Our society and many of those in it is spend a lot of time sapping the personal power of oppressed people through bigotry, hatred, stereotyping, bullying, assumptions, discrimination and messaging about how incompetent and useless we all are. It is a hard thing to take power back in the face of all of this but it is possible.

Some ways of taking power back include

  • Advocacy and activism
  • Positive roles models from your community 
  • Positive representation in media etc
  • Gradually building your personal power through celebrating achievements, whatever those may be
  • Having events to celebrate the achievements of oppressed people
  • A sense of shared pride in your community
  • Having the opportunity to share your experience with allies and supportive friends

In the scheme of power, me telling my metal illness to eff off yesterday was pretty minor but I imagine it will have ripples into my life and maybe the lives of others, As an advocate having personal power is pretty essential. In fact this blog is an effect of my statement yesterday and I am hoping others will find it helpful and even that it might give them more personal power or the capacity to build theirs.

Personal power makes us bigger people. It makes us strong and proud and strong and proud oppressed people can change the world in a variety of ways, so yay to taking bacl your power,

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Mental health boo ya kick some serious butt Yennski! (Or a positive approach to recovery)

Content warning – mental health, self-harm, reference to suicide 

This is is a sort of Boo ya kick some serious butt -type blog post.

You may know that I have been in the psych ward for something approaching a month while I have been very unwell. My medications are being changed in a major way and it is messing with my sense of who I am. Yesterday was a low point in the past twenty years in that I started thinking like I used to when I was criminal drug-abusing destructive ‘Jeanette’ (as that variant of me was called.) Yesterday I wanted an end to responsibility. I didn’t want friends; I didn’t want a home or a job. I was self destructive and only very narrowly got to stay in this nice hospital and not have to go to the scary locked ward and only then because the nurses here and management are extremely kind and supportive.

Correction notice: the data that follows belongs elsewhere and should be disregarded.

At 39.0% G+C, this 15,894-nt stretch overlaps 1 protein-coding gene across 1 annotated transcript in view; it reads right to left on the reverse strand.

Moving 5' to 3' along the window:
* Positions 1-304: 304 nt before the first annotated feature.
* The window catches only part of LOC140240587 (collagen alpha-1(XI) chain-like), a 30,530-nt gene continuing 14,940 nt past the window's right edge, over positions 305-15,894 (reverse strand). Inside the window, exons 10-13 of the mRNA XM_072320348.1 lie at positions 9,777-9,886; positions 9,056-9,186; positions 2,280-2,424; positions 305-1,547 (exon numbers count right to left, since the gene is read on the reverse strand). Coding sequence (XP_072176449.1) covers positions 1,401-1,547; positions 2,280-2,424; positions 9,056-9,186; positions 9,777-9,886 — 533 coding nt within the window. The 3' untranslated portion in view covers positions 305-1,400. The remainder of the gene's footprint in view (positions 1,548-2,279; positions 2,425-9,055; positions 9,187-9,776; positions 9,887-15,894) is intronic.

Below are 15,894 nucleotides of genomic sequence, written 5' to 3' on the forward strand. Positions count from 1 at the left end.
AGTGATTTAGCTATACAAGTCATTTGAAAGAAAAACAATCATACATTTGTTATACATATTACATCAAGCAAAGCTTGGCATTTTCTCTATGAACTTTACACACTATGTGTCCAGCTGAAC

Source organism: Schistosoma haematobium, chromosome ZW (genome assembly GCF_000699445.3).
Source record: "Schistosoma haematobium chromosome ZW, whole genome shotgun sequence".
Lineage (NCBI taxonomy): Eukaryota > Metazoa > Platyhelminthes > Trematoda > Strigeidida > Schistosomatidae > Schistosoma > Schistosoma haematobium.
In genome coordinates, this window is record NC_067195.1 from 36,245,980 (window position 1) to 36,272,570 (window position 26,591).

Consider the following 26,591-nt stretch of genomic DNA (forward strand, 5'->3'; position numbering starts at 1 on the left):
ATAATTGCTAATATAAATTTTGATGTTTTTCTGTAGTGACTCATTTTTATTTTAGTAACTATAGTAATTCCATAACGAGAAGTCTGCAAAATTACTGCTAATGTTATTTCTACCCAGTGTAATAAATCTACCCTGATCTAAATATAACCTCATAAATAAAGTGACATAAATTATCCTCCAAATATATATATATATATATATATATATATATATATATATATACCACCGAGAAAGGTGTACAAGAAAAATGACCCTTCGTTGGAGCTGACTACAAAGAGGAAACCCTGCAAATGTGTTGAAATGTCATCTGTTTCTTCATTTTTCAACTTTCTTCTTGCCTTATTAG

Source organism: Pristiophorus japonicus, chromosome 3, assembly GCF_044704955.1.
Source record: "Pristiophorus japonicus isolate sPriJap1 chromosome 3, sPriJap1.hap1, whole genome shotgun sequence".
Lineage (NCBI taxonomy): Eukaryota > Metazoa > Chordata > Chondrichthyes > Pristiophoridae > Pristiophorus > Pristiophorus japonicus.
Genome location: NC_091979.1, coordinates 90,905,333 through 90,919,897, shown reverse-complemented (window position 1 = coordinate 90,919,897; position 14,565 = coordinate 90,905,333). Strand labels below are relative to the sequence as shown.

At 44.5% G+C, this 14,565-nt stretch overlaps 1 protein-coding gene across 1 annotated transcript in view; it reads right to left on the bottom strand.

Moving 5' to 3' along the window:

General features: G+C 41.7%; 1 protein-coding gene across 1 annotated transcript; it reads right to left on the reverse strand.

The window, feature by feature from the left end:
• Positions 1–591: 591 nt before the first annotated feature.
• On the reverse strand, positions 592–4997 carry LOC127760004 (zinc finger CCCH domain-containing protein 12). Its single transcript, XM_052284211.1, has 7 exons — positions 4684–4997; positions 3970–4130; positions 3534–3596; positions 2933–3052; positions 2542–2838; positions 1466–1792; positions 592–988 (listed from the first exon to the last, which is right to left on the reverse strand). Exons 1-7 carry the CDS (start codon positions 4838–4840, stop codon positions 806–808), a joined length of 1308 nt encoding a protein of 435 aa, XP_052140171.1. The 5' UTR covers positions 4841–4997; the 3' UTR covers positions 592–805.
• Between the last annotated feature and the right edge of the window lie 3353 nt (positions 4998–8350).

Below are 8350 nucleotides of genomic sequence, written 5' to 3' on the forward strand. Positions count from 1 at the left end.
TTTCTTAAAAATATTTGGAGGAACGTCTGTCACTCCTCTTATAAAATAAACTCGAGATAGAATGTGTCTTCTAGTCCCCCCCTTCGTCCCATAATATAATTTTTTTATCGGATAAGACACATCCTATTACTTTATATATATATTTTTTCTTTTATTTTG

I woke up this morning wanting death, I just spent the morning crying and wanting everything to disappear and leave me alone. I engaged in self-harm for the first time in many years. Yenn had lost their Yenn. Yenn was a broken person who just wanted to give up.

I am happy to say I do not want this any more.

I am a firm believer in the power of thinking and attitude. How we approach something can shape how we feel about it and today I set about in a pretty big effort of this. I slept lots and avoided anything stressful. Then I started to think about what I want. The thing that came fastest to mind was a new Whimsy Manor. I hadn’t been looking at real estate in while so had a look on Allhomes.com. And I enjoyed it. The properties there seemed available to me and this venture possible for the first time in a long time. The actual task of selling Whimsy Manor is that much less now that the kitchen renovation, which almost destroyed me, is now complete. I just need to clean the carpets and get the whole place cleaned professionally, then I can put it on the market.